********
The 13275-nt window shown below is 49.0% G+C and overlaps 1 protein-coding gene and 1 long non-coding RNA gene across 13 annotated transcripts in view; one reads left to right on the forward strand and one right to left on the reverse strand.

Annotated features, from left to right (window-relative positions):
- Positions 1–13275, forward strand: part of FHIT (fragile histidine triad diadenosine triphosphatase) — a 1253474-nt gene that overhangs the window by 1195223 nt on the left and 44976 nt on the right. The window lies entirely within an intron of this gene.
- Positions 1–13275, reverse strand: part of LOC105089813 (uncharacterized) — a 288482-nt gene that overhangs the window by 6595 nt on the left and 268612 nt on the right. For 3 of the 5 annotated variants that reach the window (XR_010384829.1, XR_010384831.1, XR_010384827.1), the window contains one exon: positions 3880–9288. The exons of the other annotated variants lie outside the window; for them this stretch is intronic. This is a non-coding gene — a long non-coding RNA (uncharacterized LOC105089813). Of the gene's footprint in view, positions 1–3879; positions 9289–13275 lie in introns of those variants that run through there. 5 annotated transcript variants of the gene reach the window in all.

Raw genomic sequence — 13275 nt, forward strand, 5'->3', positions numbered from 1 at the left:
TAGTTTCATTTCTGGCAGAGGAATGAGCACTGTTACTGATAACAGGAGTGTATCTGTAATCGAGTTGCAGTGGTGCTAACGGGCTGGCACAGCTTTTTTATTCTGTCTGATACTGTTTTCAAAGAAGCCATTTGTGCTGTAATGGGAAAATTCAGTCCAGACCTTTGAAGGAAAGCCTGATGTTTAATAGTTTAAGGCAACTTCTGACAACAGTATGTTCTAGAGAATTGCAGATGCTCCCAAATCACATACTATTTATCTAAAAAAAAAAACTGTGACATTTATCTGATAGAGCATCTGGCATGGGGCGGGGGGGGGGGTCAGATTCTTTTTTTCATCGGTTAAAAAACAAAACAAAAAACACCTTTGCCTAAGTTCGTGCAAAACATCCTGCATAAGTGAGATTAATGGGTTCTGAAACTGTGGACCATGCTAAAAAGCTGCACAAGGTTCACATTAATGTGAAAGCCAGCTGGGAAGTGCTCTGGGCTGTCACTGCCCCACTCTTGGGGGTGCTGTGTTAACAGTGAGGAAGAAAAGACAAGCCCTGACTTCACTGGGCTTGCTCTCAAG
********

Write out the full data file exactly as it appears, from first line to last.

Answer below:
The 13275-nt window shown below is 49.0% G+C and overlaps 1 protein-coding gene and 1 long non-coding RNA gene across 13 annotated transcripts in view; one reads left to right on the forward strand and one right to left on the reverse strand.

Annotated features, from left to right (window-relative positions):
- Positions 1–13275, forward strand: part of FHIT (fragile histidine triad diadenosine triphosphatase) — a 1253474-nt gene that overhangs the window by 1195223 nt on the left and 44976 nt on the right. The window lies entirely within an intron of this gene.
- Positions 1–13275, reverse strand: part of LOC105089813 (uncharacterized) — a 288482-nt gene that overhangs the window by 6595 nt on the left and 268612 nt on the right. For 3 of the 5 annotated variants that reach the window (XR_010384829.1, XR_010384831.1, XR_010384827.1), the window contains one exon: positions 3880–9288. The exons of the other annotated variants lie outside the window; for them this stretch is intronic. This is a non-coding gene — a long non-coding RNA (uncharacterized LOC105089813). Of the gene's footprint in view, positions 1–3879; positions 9289–13275 lie in introns of those variants that run through there. 5 annotated transcript variants of the gene reach the window in all.

Raw genomic sequence — 13275 nt, forward strand, 5'->3', positions numbered from 1 at the left:
TAGTTTCATTTCTGGCAGAGGAATGAGCACTGTTACTGATAACAGGAGTGTATCTGTAATCGAGTTGCAGTGGTGCTAACGGGCTGGCACAGCTTTTTTATTCTGTCTGATACTGTTTTCAAAGAAGCCATTTGTGCTGTAATGGGAAAATTCAGTCCAGACCTTTGAAGGAAAGCCTGATGTTTAATAGTTTAAGGCAACTTCTGACAACAGTATGTTCTAGAGAATTGCAGATGCTCCCAAATCACATACTATTTATCTAAAAAAAAAAACTGTGACATTTATCTGATAGAGCATCTGGCATGGGGCGGGGGGGGGGGTCAGATTCTTTTTTTCATCGGTTAAAAAACAAAACAAAAAACACCTTTGCCTAAGTTCGTGCAAAACATCCTGCATAAGTGAGATTAATGGGTTCTGAAACTGTGGACCATGCTAAAAAGCTGCACAAGGTTCACATTAATGTGAAAGCCAGCTGGGAAGTGCTCTGGGCTGTCACTGCCCCACTCTTGGGGGTGCTGTGTTAACAGTGAGGAAGAAAAGACAAGCCCTGACTTCACTGGGCTTGCTCTCAAG